A winter tune-up

We may hate to admit it, but winter is just around the corner. If it has to be winter let’s hope for lot’s of snow and great ski and snowboard conditions! Right now is the perfect time to think about specific fitness for winter activities.

We may hate to admit it, but winter is just around the corner.

If it has to be winter let’s hope for lot’s of snow and great ski and snowboard conditions! Right now is the perfect time to think about specific fitness for winter activities.

If you hit the slopes frequently you can appreciate that both snowboarding and skiing generally mean short bursts of intense activity followed by periods of leisurely carving for recovery to complete rest riding the chair lift.

The significance of this is that we are utilizing multiple energy systems and the exercise you complete today can have a dramatic impact on your body’s efficient transition on the slopes. For instance in those intense segments of moguls or fast runs down the steeps your body will be required to produce immediate energy for fast strong movements to maintain precision and control.

This energy comes from our ATP-CP system in that split second moment and quickly transitions to our fast glycolytic system. What this means is you have about 10 seconds for a maximum strength outburst and then approximately two minutes or so until the burning feeling of fatigue begins to set in. During this time our body is using massive amounts of our stored carbohydrates or glucose. Once we are forced to slow or experience a portion of our run allowing us recover our body transitions to our oxidative system using fats and still more carbohydrates to produce massive amounts of energy. Finally our body gets a chance to clear some of the waste products created by this process and supply more oxygen and glucose. Once we hit the chairlift respiration slows and our fuel tanks are topped up for the next run. Every single run is like the equivalent of revving your car up to max RPMS, popping the clutch and screaming off the line when the light turns green, only to realize the next light is red and letting off the gas to coast up to the next light.

Train the same way you ride. You can dramatically increase your ski/snowboard experience with a little adaptation to your training, we just need to try to mimic the same series of events. Every workout must begin with a proper warm-up of about five to 10 minutes of slowly elevating heart rate and body temperature with no-impact exercise.

Once you are adequately warm plan out your sets to mimic the transition of energy systems. Quick explosive bursts are best equated to heavy lifting in compound movements such as squats, deadlifts, cleans, or lunge squats. Heavy will be relative to your ability but I would suggest no more than five to six repetitions for this portion or what you can explosively complete within 10 seconds of hard effort. Immediately I would select two to four body weight exercises such as push ups, pull-ups, lunges, squats or full sit ups and complete as many as you can for two minutes continuous. (Change exercises each time you reach failure.) At the end of this extended set I would allow four to eight minutes of recovery performing light cardio, no more than about 55 per cent maximum heart rate (Max HR=22-age), primarily to focus on very mild cardio improvements and all important recovery ability.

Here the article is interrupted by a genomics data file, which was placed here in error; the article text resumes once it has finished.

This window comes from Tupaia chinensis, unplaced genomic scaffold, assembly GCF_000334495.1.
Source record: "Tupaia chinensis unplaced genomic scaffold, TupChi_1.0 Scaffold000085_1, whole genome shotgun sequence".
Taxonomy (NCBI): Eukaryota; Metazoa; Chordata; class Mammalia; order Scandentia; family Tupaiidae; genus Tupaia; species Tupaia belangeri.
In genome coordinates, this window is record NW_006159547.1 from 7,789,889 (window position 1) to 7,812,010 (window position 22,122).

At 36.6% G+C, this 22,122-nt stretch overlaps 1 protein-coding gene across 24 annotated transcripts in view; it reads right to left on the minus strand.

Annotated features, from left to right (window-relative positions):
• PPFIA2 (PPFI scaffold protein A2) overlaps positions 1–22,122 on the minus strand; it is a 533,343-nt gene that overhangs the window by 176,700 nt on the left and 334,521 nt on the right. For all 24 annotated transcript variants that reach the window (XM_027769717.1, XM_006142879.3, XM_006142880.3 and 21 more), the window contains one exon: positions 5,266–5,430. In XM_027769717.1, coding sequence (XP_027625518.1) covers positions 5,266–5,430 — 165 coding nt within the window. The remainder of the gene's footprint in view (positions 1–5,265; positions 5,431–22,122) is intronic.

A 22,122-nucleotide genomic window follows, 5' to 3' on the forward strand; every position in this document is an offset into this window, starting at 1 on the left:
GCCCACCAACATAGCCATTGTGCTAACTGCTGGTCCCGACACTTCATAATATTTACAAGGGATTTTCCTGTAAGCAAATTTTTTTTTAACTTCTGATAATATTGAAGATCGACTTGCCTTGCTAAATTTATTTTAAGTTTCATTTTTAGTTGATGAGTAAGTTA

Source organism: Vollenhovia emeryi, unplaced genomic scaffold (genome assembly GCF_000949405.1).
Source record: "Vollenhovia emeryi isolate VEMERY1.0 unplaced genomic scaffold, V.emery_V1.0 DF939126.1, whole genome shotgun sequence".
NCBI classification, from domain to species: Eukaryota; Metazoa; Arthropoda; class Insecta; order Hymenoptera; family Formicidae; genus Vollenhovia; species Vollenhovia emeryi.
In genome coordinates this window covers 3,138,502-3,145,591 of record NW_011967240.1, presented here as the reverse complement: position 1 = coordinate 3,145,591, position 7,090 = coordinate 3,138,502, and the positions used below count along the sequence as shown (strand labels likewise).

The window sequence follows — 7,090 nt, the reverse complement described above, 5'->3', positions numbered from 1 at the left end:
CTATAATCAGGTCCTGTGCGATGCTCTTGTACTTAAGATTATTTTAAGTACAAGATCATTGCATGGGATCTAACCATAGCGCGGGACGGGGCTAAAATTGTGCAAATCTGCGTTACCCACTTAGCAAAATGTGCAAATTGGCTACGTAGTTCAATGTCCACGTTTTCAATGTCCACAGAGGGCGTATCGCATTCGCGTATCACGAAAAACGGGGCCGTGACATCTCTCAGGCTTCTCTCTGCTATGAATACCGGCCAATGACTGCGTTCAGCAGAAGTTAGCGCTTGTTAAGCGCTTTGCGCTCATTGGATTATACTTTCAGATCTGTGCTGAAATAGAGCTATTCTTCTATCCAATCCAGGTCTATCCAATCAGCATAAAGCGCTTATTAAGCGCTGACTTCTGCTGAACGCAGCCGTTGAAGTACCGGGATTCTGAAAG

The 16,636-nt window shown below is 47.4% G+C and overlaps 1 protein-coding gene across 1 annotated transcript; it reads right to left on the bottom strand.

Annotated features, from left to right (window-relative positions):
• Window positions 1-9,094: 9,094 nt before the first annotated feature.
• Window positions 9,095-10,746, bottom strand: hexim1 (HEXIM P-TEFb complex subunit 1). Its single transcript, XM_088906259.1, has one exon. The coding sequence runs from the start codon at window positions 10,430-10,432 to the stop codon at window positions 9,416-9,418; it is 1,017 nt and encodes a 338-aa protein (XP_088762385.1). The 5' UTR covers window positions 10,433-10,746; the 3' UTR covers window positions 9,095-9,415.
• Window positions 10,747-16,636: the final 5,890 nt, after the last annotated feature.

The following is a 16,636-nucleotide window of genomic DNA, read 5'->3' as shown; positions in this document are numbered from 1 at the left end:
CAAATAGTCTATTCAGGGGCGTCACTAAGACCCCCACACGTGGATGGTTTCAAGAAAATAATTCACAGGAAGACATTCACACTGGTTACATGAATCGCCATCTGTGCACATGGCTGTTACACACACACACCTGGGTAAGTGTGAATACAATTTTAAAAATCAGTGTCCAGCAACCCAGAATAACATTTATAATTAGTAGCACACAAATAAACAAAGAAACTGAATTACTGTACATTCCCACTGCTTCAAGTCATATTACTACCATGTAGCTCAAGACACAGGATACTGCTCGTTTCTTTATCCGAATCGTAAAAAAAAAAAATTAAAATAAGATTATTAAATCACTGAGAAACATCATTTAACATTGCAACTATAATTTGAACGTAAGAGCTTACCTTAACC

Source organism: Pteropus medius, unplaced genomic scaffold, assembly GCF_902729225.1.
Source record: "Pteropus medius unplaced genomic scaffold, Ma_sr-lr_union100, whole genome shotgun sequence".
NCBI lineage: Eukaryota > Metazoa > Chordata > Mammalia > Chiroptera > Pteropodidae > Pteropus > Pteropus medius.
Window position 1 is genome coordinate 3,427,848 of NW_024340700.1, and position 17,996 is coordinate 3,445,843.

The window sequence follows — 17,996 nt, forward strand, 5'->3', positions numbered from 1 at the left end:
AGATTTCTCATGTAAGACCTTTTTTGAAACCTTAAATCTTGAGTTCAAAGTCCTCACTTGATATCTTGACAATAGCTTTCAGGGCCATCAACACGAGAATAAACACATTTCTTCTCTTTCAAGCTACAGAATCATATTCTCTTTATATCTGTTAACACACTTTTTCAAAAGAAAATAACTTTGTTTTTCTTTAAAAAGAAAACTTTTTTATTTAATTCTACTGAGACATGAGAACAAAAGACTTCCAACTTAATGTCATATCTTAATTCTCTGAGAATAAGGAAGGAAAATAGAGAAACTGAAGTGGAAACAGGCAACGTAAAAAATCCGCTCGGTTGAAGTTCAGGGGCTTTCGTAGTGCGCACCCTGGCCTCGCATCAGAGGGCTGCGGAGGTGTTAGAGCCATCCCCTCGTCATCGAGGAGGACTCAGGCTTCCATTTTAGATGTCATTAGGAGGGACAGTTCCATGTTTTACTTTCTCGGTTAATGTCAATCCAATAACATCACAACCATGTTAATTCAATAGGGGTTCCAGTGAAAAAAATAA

Overall every 10 minute segment will be similar to completing one run on the mountain. A total of four to a maximum of five circuits performed this way will be sufficient for developing a great base of fitness for the coming season.

Your nutrition will also be an important component of how enjoyable your days in the mountains are. The usual rules apply of small frequent meals each containing protein, a small amount of starch and plenty of fibrous vegetables. If you are a regular whey protein user I would recommend reduce the amount of whey you consume during ski/snowboard season as it may hinder performance slightly and increase the symptoms of fatigue during the hard runs. But most importantly be wary of your hydration. Our days on the mountain often prohibit us from drinking as much as we normally would (not to mention the occasional alcoholic beverage), it’s really important to make sure your water intake in the days prior to your trip is as high as possible, this will not only stave off fatigue but even keep you warmer as it is an important component of managing our body temperature and circulation. While on the hill portable foods such as almonds, walnuts and high fibre carbohydrates will provide a consistent supply of energy to keep you warm and maintain your best performance. (I prefer the Hammer Nutrition organic energy bars.)

Cabel McElderry is a local personal trainer and nutrition coach. For more information on fitness and nutrition, visit the Fitness F/X website at www.oneto1fitness.com.